Native to North America
STATE DISTRIBUTION (USDA): AL, AR, CT, DC, GA, IA, IL, IN, KS, KY, MA, MD, ME, MN, MO, NC, NE, NH, NJ, NY, OH, OK, PA, RI, SC, TN, TX, VA, VT, WI, WV
CANADIAN DISTRIBUTION: NB, NS, ON, PE, QC
Wild Blackberry Identification and Relationship with Birds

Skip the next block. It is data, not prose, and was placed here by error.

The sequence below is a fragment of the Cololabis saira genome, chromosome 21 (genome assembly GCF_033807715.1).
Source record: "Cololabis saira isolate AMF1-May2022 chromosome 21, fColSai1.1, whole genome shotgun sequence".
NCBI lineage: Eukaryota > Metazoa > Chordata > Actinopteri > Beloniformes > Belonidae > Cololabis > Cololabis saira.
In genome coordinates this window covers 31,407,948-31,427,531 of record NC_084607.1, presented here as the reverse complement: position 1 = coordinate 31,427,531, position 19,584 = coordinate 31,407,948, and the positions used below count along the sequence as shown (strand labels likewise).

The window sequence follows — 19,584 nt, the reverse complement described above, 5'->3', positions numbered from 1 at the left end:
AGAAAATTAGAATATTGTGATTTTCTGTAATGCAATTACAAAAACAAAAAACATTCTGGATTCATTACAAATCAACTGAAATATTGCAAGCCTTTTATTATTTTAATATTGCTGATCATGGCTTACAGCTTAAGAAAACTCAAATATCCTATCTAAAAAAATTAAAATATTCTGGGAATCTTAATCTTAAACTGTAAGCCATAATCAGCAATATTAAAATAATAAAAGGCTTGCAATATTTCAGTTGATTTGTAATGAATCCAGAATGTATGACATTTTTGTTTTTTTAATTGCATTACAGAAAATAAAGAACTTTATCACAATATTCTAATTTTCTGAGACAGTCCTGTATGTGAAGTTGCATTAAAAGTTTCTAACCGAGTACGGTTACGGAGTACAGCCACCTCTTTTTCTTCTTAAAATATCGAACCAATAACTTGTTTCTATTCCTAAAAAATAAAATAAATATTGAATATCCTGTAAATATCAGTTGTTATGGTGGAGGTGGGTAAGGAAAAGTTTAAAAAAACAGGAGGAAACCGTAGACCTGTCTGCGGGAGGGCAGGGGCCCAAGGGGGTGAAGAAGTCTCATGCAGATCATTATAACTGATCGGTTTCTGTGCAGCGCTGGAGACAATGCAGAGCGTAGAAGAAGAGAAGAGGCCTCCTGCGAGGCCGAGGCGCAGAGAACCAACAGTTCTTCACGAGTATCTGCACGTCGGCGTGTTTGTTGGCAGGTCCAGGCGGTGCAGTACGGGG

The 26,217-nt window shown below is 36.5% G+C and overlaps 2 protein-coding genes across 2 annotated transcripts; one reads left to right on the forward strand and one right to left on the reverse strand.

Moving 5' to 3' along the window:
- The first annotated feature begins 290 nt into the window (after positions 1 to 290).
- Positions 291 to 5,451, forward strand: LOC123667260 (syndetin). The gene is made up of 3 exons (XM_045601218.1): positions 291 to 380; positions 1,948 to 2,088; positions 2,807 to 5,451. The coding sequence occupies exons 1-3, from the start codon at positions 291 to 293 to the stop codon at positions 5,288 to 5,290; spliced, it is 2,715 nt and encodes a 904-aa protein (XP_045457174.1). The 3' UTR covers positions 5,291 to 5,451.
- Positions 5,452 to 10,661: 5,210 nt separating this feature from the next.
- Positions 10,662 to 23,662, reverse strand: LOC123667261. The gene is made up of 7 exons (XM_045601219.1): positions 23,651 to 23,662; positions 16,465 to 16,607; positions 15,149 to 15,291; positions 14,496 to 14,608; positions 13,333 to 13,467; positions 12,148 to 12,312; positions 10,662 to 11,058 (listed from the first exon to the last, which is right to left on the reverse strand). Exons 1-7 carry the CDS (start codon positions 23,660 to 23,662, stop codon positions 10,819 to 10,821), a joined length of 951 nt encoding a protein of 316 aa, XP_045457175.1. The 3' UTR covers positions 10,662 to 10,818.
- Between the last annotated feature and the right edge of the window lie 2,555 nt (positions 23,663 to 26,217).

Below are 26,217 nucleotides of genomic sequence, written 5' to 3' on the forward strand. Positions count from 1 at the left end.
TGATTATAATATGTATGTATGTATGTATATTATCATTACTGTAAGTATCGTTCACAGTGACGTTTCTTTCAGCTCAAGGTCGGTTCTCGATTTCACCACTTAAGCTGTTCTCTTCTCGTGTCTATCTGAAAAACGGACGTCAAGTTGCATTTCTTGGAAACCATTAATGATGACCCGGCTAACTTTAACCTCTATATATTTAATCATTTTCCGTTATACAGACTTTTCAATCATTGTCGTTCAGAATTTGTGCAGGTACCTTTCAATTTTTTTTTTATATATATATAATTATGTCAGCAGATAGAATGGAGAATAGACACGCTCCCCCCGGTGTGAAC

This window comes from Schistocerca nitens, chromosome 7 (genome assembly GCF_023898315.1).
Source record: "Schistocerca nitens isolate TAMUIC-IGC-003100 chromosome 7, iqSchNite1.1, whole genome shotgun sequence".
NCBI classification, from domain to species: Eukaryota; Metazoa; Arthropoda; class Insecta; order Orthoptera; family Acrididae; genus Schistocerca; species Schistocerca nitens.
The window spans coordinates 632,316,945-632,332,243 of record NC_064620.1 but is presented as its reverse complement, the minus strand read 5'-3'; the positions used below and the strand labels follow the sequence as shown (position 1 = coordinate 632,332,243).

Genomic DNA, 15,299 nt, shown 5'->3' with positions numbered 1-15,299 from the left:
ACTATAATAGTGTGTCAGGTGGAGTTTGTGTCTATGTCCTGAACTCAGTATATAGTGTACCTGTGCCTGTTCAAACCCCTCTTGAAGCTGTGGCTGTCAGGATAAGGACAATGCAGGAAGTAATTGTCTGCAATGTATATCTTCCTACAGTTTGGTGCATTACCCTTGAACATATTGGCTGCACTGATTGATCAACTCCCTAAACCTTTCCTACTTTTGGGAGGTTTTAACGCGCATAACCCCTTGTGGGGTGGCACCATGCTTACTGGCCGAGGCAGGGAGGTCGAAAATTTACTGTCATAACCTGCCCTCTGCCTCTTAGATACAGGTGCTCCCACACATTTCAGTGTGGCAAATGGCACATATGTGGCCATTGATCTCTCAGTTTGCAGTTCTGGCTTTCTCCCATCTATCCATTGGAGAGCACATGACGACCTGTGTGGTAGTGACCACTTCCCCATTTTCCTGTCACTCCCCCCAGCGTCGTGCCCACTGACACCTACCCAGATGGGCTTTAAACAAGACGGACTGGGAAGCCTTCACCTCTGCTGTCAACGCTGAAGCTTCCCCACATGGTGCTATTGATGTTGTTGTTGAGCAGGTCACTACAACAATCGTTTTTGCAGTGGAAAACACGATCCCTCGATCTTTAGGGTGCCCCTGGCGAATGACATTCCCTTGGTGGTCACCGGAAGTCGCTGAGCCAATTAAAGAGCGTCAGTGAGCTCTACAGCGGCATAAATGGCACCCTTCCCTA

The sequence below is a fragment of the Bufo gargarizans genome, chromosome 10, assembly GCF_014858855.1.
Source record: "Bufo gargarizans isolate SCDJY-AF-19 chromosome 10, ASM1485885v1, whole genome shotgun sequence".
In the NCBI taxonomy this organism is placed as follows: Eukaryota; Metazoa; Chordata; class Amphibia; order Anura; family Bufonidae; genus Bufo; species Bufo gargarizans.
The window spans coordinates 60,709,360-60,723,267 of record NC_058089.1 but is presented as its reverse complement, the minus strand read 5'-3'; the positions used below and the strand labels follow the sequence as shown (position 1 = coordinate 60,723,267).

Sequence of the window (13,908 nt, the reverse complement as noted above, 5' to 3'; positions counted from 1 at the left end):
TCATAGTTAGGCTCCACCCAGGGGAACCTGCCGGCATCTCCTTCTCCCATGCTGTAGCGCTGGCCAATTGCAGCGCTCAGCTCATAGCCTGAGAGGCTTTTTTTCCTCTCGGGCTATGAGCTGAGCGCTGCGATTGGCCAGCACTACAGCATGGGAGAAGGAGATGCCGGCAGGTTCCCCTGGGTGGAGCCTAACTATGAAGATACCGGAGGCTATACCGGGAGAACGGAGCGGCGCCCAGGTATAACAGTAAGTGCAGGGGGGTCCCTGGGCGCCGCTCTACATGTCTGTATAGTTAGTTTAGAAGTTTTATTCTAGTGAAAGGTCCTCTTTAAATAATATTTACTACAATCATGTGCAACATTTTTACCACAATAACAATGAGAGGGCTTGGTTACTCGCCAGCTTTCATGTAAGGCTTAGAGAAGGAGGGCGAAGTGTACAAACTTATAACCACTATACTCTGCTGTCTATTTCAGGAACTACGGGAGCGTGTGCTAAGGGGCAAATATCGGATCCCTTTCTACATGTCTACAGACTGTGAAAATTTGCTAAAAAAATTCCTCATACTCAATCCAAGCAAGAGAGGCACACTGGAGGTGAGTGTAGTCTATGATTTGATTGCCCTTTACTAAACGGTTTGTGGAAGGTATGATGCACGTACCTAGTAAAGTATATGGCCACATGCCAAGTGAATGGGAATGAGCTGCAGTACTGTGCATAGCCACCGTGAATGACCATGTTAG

A perennial flowering and fruiting, multi-stemmed-deciduous bramble (thorny shrub) of the Rose family, Wild Blackberry is one of the top bird attracting plants in North America. Wild Blackberry ranges from 3 to 8 feet in height, with a spread of 6 to 12 feet. White flowers (which attract a myriad of insects) bloom in late spring to early summer, with the signature blackberry (which also attracts insects) maturing later in summer. For these reasons, Wild Blackberry shrubs are commonly used by insectivorous birds when foraging for insects, while the blackberries themselves are eaten by birds as well and are a particular favorite of the Gray Catbird and Red-Eyed Vireo. The thorny and therefore protective nature of a Wild Blackberry bramble make it a top shelter, ground foraging, and nesting location for many birds, in fact it may be the Indigo Bunting’s most commonly used nesting site.